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    Flashaholic* AlexGT's Avatar
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    Default Re: Can light be trapped?

    If a photon doesn't have mass, how is it that it can be affected by gravity?

    AlexGT

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    Flashaholic* LowBat's Avatar
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    Default Re: Can light be trapped?

    I thought that a photon wasn't truly a particle but simply could behave as one.

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    Default Re: Can light be trapped?

    well a photon is both a particle and a wave...their odd little creatures, once you get into the parts of atoms you get into quantum theorum which is very very erratic....

    @ asdalton, photons have mass how else would they be trapped by black holes?
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    Default Re: Can light be trapped?

    Physics classes are years behind me and I was never much interested in this stuff but IIRC, as others mentioned before, photons don't have a mass.

    The way black holes trap light is by "warping space" within their event horizon so much that all the paths fall down further into it and nothing can escape it. Stepping past that dodgy line makes space, time and the known laws of physics all kinds of funky so much that I won't even attempt to understand it.
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    Default Re: Can light be trapped?

    Quote Originally Posted by Youfoundnemo View Post
    @ asdalton, photons have mass how else would they be trapped by black holes?
    What is the mass of a photon?
    Andrew

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    Default Re: Can light be trapped?

    Both of you need a lesson in quantum mechanics, and string theorum. photons are electrons in an excited state, electrons have mass so do photons. the theory that "massless" photons is based on it general relitivity and general relitivity has been proven time and time again to be false when dealing with the extremely small things like atoms and sub atomic particles, Items on the atomic level and sub atomic level are governed by quantum mechanics and string theory @kungfuchicken if photons had no mass they wouldnt be affected by the fabric of space and time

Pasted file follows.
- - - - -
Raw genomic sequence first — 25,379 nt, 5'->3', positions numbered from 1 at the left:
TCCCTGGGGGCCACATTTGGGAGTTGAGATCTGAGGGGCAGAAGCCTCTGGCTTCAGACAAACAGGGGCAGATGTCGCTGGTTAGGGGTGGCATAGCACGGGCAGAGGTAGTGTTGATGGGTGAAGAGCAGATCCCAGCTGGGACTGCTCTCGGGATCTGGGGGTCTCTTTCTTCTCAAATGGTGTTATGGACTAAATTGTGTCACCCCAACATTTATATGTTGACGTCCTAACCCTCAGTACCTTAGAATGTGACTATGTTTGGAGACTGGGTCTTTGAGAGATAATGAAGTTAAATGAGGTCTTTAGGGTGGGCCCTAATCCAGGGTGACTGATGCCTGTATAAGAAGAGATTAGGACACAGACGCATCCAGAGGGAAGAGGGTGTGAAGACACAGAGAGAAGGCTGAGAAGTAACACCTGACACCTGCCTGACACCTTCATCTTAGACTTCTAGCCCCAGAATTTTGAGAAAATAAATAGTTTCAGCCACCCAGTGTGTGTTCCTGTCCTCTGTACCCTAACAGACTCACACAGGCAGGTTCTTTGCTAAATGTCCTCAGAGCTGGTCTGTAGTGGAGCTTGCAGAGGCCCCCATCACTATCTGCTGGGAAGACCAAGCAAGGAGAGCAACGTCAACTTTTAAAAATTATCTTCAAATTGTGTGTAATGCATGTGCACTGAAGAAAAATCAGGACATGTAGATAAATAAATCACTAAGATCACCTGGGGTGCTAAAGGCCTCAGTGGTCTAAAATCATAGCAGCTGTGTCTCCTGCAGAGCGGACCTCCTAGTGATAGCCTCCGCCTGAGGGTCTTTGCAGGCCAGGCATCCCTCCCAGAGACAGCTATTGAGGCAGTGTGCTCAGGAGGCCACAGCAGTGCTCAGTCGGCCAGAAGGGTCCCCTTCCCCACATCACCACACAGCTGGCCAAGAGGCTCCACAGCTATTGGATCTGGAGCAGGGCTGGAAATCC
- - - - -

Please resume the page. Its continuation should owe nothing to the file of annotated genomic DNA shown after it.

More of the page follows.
Last edited by Youfoundnemo; 12-30-2008 at 01:02 AM.
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    Default Re: Can light be trapped?

    It is not known absolutely for sure that photons do not have mass. However, there is an experimental upper limit on what that mass could be; and it's pretty darn small.

    Additionally, if photons had mass, there should be a third possible polarization for light, and electrostatic potentials should fall off as .


    photons "dont have mass because you can not measure its mass, one cant measure a photons mass at rest (how all other objects are measured) becuase once a photon is at rest it is no longer a photon but once again an electron and because a photon isnt always a particle that can be measured (even if it was at rest) sometimes they act as waves , the text book awnser it that no photons have no mass, but im positive that if you were to ask a scientist in the field of sub atomic particles that they would say that they do indeed have mass (in their particulate state) and that if they are acting as a wave they will have no mass. There is no way of saying definitavly that it has or doesnt have mass

    All I have to say is SHEEPLE, come on think for yourself and use reason not wikipedia and other internet sources
    Last edited by Youfoundnemo; 12-30-2008 at 02:13 AM. Reason: Sheeple
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    Default Re: Can light be trapped?

    links are your friend. wiki says photons have no mass

    http://en.wikipedia.org/wiki/Photon

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    Flashaholic tay's Avatar
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    Default Re: Can light be trapped?